See how to do a HIIT workout with an elliptical machine

WWhen you think of HIIT workouts, you probably think of bootcamp classes like Barry’s, Orangetheory, or Tone House, aka America’s Toughest Workout. These intense boutique fitness classes, while modifiable, offer an exhilarating workout experience that is sure to leave you breathless, if not sore, soon after. That’s one of the biggest downfalls of so many HIIT classes: They can be incredibly high impact, putting your muscles, ligaments, and joints at risk with every lift, jump, and bear crawl. Fortunately, there are also low-impact HIIT workouts, including HIIT workouts with an elliptical machine.

Yep, you don’t have to shell out a lot of money for an effective low-impact, high-intensity workout. You can head straight to the gym and hop on an elliptical trainer for a body-shaking regimen that won’t harm your joints.

The benefits of doing HIIT workouts on an elliptical trainer

“Elliptical trainers are a great way to get a challenging, low-impact, high-intensity cardio workout,” says Amy Schemper, BowFlex Consultant, CPT. “Elliptical trainers allow you to work according to your fitness level, changing your resistance and speed accordingly.”

Plus, HIIT workouts on ellipticals get your heart pumping in record time, making them super effective for high-intensity interval training and cardio. “It only takes a few minutes to get your heart rate up,” says Schemper. “By increasing speed, resistance, or both, you can increase the intensity of your workout. If you’re looking for a quick cardio and energy boost, try spending five to 10 minutes on the elliptical with varying resistance; if your goal is longer resistance training, 20-30 minutes or more with constant resistance and speed is ideal.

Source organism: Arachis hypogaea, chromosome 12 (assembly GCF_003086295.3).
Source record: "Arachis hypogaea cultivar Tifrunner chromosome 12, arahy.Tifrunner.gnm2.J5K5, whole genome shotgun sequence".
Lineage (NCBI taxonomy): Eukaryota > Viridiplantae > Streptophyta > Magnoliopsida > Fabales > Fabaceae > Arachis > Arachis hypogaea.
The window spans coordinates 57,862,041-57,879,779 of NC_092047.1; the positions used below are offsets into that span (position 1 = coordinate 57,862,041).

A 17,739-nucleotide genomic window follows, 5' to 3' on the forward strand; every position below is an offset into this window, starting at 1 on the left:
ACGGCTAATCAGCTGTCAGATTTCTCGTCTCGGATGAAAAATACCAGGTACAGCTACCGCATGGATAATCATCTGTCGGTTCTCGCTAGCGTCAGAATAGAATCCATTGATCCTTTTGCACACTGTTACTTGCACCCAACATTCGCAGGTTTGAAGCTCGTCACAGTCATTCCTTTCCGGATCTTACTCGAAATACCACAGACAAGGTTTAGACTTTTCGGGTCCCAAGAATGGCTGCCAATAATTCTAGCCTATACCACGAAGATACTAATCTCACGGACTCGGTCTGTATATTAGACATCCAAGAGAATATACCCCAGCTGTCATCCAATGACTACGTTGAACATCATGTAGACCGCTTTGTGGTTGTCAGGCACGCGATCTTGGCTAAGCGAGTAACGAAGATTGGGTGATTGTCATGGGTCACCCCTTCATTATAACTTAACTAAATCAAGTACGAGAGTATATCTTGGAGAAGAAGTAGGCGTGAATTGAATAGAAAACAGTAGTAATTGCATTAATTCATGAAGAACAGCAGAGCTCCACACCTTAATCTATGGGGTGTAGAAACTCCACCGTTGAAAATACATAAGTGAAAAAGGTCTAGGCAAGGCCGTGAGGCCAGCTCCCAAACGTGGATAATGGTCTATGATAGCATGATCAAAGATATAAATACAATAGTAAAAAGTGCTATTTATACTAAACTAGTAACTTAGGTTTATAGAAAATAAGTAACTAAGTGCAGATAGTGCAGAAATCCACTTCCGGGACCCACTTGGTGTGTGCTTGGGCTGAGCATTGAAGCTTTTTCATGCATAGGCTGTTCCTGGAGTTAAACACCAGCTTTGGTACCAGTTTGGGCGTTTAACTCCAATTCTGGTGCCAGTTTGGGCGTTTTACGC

A great thing about elliptical trainers is that they are accessible to all strength and endurance levels. “Ellipticals work for beginners who just want to get up and moving, as well as more advanced exercisers who use resistance and speed for HIIT and resistance training,” says Schemper.

Another highlight? You can easily multitask while working out on an elliptical trainer, even if you’re pushing yourself to the max. Whether you’re at the gym or at home, you can watch your favorite shows, listen to fun podcasts, or even read a book.

How to do a HIIT workout with an elliptical

Simply hopping on the elliptical and wandering around won’t give you the blood-pumping effect of HIIT. To significantly increase your heart rate, Schemper says you need to adapt the resistance and be mindful of the length of your steps and where you place your hands.

“Your endurance will be determined by a number of factors: your individual fitness level, how long you’ll be on the elliptical, and what your training goals are,” she says. “It’s a good idea to start with a quick warm-up of a few minutes at low resistance – between one to three minutes – and then progress to a resistance that makes you a bit more challenging for most of the workout. If you’re working in intervals, you can increase your intensity or speed for a short 20-30 second burst, then recover at a lower resistance for 30-90 seconds.